Guilford’s Board Of Assessors No More
Published: October 23rd, 2008
By: Melissa Stagnaro

GUILFORD – In a resolution adopted Wednesday night following a heated public debate, the Town of Guilford abolished its board of elected assessors in favor of appointing a single person to that position.

There was a great deal of hostility at Wednesday’s meeting as town residents took the opportunity to express their opinion about the proposed town law, which would replace the municipality’s current board of three elected assessors with a sole, appointed assessor.

According to Councilman Bruce Winsor, the town started researching the option after the unexpected resignation of an assessor at the end of July. The position has yet to be filled. “We’re having a problem in this township,” said Winsor. “In the last twelve years, we have only twice had three people on the board.” This does not include someone who was elected to the position, but resigned before ever taking the oath of office.

“The system is not working right now,” Winsor added, citing the town’s equalization rate of 56.5 percent.

Bias and inaccuracies common under the current system were echoed by several residents, including Lianne Sprague, who sits on the Board of Assessors Review Board. She reported an occasion where she “subbed” on grievance day. “There were a lot of discrepancies,” said Sprague. “Even the square footage on some of the houses wasn’t right.”

More than 84 percent of the state’s municipalities are already served by a sole appointed assessor, said Jeffrey Bartholomew, regional manager for the New York Sate Office of Real Property Services in Syracuse.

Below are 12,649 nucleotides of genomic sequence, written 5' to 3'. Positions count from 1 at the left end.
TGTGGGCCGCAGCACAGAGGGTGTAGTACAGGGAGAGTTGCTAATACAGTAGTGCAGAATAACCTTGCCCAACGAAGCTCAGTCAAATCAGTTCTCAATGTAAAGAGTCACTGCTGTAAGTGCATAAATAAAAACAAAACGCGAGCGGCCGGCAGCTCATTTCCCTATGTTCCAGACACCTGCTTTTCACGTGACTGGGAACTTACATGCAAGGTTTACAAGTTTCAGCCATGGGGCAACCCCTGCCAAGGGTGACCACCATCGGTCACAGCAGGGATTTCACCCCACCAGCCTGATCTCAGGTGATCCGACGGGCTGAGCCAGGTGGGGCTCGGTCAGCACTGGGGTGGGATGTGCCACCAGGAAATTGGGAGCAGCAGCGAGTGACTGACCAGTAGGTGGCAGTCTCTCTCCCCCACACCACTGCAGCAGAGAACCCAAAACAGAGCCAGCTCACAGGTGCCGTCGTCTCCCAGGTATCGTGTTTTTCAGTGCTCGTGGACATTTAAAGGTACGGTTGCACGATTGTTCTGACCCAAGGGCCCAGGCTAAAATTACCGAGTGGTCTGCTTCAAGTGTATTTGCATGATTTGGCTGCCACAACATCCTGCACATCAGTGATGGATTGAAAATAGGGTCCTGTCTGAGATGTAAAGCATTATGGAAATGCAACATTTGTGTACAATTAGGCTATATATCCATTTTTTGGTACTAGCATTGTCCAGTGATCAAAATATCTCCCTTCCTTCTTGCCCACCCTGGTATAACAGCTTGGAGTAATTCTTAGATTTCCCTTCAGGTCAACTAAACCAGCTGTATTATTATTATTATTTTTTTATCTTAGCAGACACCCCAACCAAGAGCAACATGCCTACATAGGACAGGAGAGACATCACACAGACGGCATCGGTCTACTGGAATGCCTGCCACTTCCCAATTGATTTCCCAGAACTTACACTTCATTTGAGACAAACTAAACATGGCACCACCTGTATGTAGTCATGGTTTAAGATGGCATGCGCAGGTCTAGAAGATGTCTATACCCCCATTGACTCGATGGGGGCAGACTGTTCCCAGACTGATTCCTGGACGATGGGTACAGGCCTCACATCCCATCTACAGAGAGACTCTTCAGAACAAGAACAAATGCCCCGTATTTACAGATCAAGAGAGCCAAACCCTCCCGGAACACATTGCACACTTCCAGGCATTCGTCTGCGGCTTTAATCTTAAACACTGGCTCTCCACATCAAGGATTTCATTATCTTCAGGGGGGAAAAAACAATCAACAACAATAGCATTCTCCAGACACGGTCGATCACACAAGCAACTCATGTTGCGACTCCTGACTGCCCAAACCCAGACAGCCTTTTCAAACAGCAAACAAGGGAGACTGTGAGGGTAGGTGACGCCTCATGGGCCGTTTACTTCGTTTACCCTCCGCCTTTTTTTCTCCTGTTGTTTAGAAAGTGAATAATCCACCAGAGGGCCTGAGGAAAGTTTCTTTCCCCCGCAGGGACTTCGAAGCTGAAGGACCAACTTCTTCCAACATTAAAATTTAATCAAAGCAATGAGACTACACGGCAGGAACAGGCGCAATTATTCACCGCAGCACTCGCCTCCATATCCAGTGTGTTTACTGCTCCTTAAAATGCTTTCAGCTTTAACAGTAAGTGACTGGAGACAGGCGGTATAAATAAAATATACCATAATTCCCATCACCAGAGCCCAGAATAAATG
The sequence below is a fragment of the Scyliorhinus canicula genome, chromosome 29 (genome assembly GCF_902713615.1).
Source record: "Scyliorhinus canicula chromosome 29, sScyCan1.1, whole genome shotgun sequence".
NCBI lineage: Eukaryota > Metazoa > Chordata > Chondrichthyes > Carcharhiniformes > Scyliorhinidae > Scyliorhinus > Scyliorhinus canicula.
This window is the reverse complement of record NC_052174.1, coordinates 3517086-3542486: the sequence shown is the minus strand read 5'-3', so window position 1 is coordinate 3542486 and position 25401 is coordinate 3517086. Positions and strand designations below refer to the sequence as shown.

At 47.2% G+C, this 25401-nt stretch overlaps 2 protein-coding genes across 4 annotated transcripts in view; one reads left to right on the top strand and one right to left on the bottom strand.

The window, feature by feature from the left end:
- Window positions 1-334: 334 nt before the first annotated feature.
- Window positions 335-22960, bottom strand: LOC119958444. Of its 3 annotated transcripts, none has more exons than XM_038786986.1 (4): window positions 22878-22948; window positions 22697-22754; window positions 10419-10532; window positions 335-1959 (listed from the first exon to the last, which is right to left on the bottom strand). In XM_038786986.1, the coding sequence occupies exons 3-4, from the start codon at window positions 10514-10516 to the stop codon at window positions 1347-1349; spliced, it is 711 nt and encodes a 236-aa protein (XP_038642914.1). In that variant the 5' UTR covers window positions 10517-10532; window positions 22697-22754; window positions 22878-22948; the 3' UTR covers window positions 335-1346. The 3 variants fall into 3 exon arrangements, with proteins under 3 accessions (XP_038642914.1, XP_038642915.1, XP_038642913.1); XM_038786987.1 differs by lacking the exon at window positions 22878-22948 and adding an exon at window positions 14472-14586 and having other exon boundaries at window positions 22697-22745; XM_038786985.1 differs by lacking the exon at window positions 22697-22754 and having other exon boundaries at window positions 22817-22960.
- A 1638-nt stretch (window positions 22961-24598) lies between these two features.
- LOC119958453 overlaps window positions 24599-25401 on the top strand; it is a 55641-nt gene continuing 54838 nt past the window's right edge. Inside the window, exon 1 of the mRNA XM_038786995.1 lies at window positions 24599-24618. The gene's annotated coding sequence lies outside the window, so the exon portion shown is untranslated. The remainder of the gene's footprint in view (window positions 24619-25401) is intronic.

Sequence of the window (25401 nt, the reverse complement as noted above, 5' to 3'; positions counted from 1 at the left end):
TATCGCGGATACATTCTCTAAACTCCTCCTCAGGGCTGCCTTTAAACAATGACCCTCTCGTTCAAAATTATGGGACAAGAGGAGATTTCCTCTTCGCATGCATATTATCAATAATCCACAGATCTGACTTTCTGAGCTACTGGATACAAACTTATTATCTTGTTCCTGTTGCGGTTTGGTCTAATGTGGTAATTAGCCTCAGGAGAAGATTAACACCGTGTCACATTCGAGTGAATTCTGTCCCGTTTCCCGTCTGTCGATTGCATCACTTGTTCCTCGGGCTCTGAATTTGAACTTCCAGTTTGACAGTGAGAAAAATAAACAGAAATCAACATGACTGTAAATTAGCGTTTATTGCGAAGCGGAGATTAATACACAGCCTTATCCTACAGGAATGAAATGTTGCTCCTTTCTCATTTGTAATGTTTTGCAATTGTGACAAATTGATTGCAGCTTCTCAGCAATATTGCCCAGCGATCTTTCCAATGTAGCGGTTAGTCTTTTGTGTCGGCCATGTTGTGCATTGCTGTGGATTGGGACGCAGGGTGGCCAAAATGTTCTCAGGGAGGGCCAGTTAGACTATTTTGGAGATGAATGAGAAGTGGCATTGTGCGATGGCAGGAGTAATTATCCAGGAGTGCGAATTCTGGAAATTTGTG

A 1971 state law actually requires this model, Bartholomew explained, but an intentional loop hole allowed municipalities like Guilford to opt out and keep their three-member elected board.

The ORPS regional manager was interrupted several times as he gave a brief presentation about the benefits of this state-advocated assessment model. In addition to the sole assessor option being more efficient, Bartholomew listed greater accountability, better service to property owners and a lower overall cost as those key benefits.

He also cited the increasing level of knowledge and skills needed to perform the important role. While the town continues to elect their assessors, it is bound by law to choose from residents of the municipality. This limits the pool of qualified candidates for the position.

Susan McIntyre, one of the town’s current assessors, spoke in support of the proposed law. “How can the town be assured that the best people are doing the job of assessing when its so hard to even fill the slots with warm bodies?”


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